The Lives of Saints Peter and Paul
Circa 800 and Circa 1200
St. John's Convent Church, Müstair, Switzerland
In the Carolingian era, about 800, the entire apse was painted with images from the lives of Saints Peter and Paul. In the Romanesque period, about 1200, it was plastered and given a new set of frescoes on the same subject. With the passage of time, much of the Romanesque plaster fell away, exposing the Carolingian layer. In the photo at left the fainter, redder parts are from Carolingian and the fresher ones Romanesque.
In the dome we see a Traditio Legis image, with Christ giving the Law to Paul on his left and the "keys of the kingdom" to Peter on his right. The register below the dome is too faint to make out in this photograph and my notes do not clarify what it represents.
The next register down gives a good idea of how closely the Romanesque frescoes followed the Carolingian originals. On the left (second photo on this page), the Carolingian image shows Paul and Peter disputing with Nero about Simon Magus, who may be the figure to the left of the seated Emperor. On the right (third photo), the story continues with the Romanesque representation of Simon's fall from the tower. The figure of Simon has crumbled away, but the subject can be ascertained from the postures of the two saints, which reproduce those in an intact image in St. Mark's, Venice, where Paul kneels in prayer as Peter adjures the demons to let Simon fall.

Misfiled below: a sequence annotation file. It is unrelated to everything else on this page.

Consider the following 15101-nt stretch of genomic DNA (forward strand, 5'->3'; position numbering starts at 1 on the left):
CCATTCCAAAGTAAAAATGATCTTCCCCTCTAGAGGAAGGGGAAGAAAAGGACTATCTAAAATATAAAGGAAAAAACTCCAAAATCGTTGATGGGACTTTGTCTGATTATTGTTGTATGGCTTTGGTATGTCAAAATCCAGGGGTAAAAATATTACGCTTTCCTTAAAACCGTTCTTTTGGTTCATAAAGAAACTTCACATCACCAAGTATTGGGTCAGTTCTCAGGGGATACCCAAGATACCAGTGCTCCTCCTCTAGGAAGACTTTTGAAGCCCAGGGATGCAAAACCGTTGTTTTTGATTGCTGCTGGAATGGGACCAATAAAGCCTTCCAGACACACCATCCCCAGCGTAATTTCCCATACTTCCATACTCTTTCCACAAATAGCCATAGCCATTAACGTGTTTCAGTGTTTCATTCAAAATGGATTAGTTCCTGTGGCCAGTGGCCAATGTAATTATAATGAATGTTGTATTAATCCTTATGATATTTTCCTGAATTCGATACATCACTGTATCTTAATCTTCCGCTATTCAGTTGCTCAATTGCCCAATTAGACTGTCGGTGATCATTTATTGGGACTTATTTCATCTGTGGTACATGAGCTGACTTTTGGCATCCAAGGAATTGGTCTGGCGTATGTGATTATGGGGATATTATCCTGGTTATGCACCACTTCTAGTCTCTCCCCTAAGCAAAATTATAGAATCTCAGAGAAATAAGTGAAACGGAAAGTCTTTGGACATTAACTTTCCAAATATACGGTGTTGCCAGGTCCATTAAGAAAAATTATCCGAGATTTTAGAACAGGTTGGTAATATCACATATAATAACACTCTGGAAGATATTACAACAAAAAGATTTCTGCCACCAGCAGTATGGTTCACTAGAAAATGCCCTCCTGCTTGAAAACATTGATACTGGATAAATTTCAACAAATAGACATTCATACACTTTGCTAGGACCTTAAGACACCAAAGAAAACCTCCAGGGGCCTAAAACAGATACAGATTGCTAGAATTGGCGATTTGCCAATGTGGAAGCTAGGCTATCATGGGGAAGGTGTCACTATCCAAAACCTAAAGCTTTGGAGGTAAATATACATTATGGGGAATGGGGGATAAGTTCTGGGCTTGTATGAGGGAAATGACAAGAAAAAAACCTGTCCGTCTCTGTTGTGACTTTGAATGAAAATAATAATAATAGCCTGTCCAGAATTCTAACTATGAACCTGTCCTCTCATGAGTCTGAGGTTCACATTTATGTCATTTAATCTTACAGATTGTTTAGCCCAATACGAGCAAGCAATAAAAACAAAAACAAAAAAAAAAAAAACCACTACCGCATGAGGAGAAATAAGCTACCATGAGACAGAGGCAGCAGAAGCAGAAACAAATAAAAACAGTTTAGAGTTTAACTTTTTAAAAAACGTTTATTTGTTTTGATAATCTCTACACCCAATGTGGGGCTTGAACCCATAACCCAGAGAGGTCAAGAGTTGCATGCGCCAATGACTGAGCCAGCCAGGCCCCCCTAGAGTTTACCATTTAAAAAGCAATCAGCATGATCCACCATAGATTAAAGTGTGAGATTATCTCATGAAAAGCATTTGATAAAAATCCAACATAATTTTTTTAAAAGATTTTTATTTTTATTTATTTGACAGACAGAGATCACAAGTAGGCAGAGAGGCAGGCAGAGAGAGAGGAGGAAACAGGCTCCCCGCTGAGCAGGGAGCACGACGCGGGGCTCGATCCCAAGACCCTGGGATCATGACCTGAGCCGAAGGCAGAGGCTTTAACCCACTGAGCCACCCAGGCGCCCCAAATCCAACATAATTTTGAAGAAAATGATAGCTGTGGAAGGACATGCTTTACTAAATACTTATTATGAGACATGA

The bottom register (last photo on this page) has the death of the two saints in the center and a burial on the right. The left panel is lost (if there was one: the center panel may have extended all the way to the left). Given the wall-like structure that separates the right panel from the center, the burial may be of Paul, of whom one of the soldiers says in the Legend, "He lieth without the town with one of his fellows." If it is Peter, then the two figures closest to the sarcophagus would be Marcellinus and Apuleius, the disciples who in the Legend "took off the body from the cross when he was dead, and anointed it with much precious ointment, and buried him honourably."
Read more about images of the Traditio Legis and about images of St. Peter and St. Paul.
Photographed at the church by Richard Stracke, shared under Attribution-NonCommercial-ShareAlike license.